Guilt is the common cold of the bereaved. I haven’t found one person (including myself) who doesn’t reach for myriad ¬– often baseless ¬¬– things to feel guilty about after a loved one dies. I was plagued by the certainty that death had come for the wrong one. It should have been me, Mel was the better person. Like so many survivors I kept berating myself for the times I’d been short-tempered with him, secretly resentful of the demands on me. “I caused Mel’s cancer,” I told his oncologist. “You must be very powerful,” he said. But even his well-meant sarcasm failed to release me.
I’m hardly unique. The field is overcrowded with those of us who insist we failed the person we loved. I spoke with Martha, a Baptist minister whose faith wasn’t enough to enable her to forgive herself. She had given her bed–ridden husband a bell he could ring when he needed her. She’s haunted now by the times she told him, “Stop ringing every minute, I have other things to do.” She lovingly cared for him for years, but it’s the times anger got the better of her that she keeps reliving.
Sometimes memory is imbedded in a tragic event. Janet said she and her husband usually did the week’s grocery shopping together. But one Saturday when they were expecting guests for dinner, she told him to shop without her, she had too much preparation to do. Hours later he still hadn’t returned, when the police callled. A truck driver had shot through the red light and rammed her husband’s car head-on. When she got to the hospital he was already on life support. Afterward she was submerged in a litany of “if only” she had gone with him, “if only” she hadn’t invited guests, “if only” and so on– and on. Everyone reminded her she wasn’t responsible for the accident, but she clung to guilt as if she needed it. Perhaps she did.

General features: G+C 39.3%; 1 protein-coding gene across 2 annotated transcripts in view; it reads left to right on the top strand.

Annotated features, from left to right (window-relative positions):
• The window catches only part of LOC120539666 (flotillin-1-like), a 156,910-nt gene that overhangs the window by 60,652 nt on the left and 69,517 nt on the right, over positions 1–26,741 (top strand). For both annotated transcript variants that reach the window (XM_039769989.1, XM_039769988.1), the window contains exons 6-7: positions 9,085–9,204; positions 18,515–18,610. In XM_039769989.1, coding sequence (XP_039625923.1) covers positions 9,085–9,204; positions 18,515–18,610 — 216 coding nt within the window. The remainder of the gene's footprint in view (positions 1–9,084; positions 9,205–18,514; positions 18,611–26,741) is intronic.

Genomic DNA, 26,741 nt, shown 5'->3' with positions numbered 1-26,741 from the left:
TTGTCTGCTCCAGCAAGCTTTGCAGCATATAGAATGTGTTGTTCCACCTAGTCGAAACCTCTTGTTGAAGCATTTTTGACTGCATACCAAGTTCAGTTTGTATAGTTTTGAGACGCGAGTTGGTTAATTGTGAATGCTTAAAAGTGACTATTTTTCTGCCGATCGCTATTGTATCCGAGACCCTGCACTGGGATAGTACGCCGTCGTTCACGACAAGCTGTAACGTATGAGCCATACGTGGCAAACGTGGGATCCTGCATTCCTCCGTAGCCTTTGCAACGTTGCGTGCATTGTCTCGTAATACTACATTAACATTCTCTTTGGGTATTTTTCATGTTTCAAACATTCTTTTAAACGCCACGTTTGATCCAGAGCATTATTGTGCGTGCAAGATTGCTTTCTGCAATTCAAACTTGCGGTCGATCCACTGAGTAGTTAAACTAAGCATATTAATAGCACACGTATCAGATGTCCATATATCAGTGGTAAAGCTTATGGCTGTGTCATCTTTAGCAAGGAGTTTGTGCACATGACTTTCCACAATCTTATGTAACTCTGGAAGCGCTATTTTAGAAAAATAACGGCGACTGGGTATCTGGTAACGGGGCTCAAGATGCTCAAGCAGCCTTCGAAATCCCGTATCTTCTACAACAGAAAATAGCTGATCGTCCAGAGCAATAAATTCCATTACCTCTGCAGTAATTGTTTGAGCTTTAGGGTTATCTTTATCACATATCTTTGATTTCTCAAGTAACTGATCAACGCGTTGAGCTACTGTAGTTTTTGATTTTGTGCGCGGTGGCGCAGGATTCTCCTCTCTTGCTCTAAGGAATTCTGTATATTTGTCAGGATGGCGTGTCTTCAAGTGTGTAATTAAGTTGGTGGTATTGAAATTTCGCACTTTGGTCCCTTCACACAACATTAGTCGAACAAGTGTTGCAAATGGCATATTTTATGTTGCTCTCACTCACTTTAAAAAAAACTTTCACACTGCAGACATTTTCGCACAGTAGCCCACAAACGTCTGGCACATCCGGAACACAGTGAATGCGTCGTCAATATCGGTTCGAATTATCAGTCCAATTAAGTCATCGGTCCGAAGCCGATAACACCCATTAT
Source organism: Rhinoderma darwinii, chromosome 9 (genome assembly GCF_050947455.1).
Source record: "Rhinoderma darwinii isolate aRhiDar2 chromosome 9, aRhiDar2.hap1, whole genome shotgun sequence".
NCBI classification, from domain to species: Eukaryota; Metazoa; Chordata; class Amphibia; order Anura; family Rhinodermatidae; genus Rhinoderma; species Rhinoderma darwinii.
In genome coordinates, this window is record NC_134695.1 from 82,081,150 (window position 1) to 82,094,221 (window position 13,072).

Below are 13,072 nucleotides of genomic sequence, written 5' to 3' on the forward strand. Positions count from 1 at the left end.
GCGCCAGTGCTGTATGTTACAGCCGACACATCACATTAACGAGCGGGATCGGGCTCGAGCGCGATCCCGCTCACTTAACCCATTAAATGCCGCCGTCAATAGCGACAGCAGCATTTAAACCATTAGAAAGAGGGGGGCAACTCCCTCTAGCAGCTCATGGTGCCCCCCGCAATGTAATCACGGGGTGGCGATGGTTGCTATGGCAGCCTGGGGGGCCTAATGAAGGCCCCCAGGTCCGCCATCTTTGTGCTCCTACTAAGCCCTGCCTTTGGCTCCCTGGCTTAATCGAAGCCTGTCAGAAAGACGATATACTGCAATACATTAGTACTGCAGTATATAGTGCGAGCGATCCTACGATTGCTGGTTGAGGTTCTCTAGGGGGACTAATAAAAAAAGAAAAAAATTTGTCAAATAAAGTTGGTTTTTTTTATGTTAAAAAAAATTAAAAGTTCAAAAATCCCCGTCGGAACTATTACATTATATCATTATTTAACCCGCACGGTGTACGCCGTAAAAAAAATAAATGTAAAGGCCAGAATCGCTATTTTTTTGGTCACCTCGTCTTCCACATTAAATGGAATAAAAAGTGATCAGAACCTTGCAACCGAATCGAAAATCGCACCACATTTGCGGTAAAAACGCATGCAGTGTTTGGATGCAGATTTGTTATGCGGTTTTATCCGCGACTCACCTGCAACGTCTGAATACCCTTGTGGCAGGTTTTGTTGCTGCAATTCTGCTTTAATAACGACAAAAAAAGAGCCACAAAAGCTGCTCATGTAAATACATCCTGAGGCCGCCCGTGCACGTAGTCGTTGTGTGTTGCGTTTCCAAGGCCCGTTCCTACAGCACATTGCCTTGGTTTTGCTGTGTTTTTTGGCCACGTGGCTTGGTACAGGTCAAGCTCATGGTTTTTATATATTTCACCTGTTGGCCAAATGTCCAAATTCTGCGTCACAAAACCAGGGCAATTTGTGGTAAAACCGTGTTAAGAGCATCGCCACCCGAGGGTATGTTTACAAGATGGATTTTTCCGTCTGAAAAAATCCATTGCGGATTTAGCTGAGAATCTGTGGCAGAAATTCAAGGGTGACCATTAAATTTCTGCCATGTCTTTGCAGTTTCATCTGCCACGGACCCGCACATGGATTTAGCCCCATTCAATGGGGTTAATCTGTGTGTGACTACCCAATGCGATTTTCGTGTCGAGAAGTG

Often we find adroit ways to punish ourselves. Guilt is often termed the “crippler,” and in Bob’s case that was literally true. A former athlete, he began suffering crippling spasms after his partner died. The doctor couldn’t find a medical cause for the sudden onset, but told him, “You seem to have developed the same symptoms Marvin had.” Bob was actually relieved about the diagnosis. “What right did I have to be healthy if I hadn’t kept Marvin alive?”
These are only a few of the many people I interviewed who went the guilt route. But why do we do this to ourselves?
“Guilt is a way of remaining connected to the one who died.” That stunning answer was told to me by a Cancer Care bereavement counselor.
He added,: “As long as you think you could have done things differently there won’t be closure. You have the illusion you could have controlled fate.”
When I began to believe this– and to finally accept it – I was able to resume my life. Janet, the woman whose husband died in the car crash, went through the same struggle. After months of talking to friends who revealed how they had been able to get past similar feelings, Janet finally accepted the fact that even if she’d been in the car she couldn’t have saved her husband. “The reality is that I probably would have been killed, too. Then our children would have lost both parents.”
Ironically, letting go of guilt may feel like another loss. But it can free us to move on.
[Adapted from “Turning Toward Tomorrow.”]